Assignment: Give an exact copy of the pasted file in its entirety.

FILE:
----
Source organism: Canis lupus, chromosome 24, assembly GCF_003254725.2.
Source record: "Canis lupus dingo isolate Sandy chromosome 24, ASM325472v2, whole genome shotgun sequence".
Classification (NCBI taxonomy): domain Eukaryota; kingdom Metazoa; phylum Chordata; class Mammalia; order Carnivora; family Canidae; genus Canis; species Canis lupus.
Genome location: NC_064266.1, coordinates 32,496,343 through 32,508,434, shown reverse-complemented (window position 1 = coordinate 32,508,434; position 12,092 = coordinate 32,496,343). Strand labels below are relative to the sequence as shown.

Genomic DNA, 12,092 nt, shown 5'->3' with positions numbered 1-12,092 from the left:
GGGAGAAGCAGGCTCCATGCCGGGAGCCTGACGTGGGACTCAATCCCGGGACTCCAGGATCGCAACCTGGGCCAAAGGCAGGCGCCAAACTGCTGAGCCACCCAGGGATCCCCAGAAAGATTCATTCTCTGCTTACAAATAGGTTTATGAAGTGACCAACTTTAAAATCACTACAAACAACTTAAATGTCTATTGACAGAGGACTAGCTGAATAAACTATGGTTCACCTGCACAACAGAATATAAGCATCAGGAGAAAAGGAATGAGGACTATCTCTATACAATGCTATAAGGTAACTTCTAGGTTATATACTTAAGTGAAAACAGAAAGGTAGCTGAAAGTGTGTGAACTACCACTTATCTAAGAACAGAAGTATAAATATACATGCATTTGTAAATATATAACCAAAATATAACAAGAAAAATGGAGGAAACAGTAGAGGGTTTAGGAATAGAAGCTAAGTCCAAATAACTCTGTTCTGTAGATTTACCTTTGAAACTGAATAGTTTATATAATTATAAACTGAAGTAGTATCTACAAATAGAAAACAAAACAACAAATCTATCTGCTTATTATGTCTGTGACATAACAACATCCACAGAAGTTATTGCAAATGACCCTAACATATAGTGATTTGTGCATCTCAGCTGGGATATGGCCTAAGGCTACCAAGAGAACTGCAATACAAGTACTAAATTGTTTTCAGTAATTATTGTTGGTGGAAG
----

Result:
Source organism: Canis lupus, chromosome 24, assembly GCF_003254725.2.
Source record: "Canis lupus dingo isolate Sandy chromosome 24, ASM325472v2, whole genome shotgun sequence".
Classification (NCBI taxonomy): domain Eukaryota; kingdom Metazoa; phylum Chordata; class Mammalia; order Carnivora; family Canidae; genus Canis; species Canis lupus.
Genome location: NC_064266.1, coordinates 32,496,343 through 32,508,434, shown reverse-complemented (window position 1 = coordinate 32,508,434; position 12,092 = coordinate 32,496,343). Strand labels below are relative to the sequence as shown.

Genomic DNA, 12,092 nt, shown 5'->3' with positions numbered 1-12,092 from the left:
GGGAGAAGCAGGCTCCATGCCGGGAGCCTGACGTGGGACTCAATCCCGGGACTCCAGGATCGCAACCTGGGCCAAAGGCAGGCGCCAAACTGCTGAGCCACCCAGGGATCCCCAGAAAGATTCATTCTCTGCTTACAAATAGGTTTATGAAGTGACCAACTTTAAAATCACTACAAACAACTTAAATGTCTATTGACAGAGGACTAGCTGAATAAACTATGGTTCACCTGCACAACAGAATATAAGCATCAGGAGAAAAGGAATGAGGACTATCTCTATACAATGCTATAAGGTAACTTCTAGGTTATATACTTAAGTGAAAACAGAAAGGTAGCTGAAAGTGTGTGAACTACCACTTATCTAAGAACAGAAGTATAAATATACATGCATTTGTAAATATATAACCAAAATATAACAAGAAAAATGGAGGAAACAGTAGAGGGTTTAGGAATAGAAGCTAAGTCCAAATAACTCTGTTCTGTAGATTTACCTTTGAAACTGAATAGTTTATATAATTATAAACTGAAGTAGTATCTACAAATAGAAAACAAAACAACAAATCTATCTGCTTATTATGTCTGTGACATAACAACATCCACAGAAGTTATTGCAAATGACCCTAACATATAGTGATTTGTGCATCTCAGCTGGGATATGGCCTAAGGCTACCAAGAGAACTGCAATACAAGTACTAAATTGTTTTCAGTAATTATTGTTGGTGGAAG